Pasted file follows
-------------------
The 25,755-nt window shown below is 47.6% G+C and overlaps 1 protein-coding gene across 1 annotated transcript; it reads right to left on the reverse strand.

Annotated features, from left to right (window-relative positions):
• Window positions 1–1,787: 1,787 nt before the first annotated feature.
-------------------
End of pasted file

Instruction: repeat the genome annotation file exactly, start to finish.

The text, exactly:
The 25,755-nt window shown below is 47.6% G+C and overlaps 1 protein-coding gene across 1 annotated transcript; it reads right to left on the reverse strand.

Annotated features, from left to right (window-relative positions):
• Window positions 1–1,787: 1,787 nt before the first annotated feature.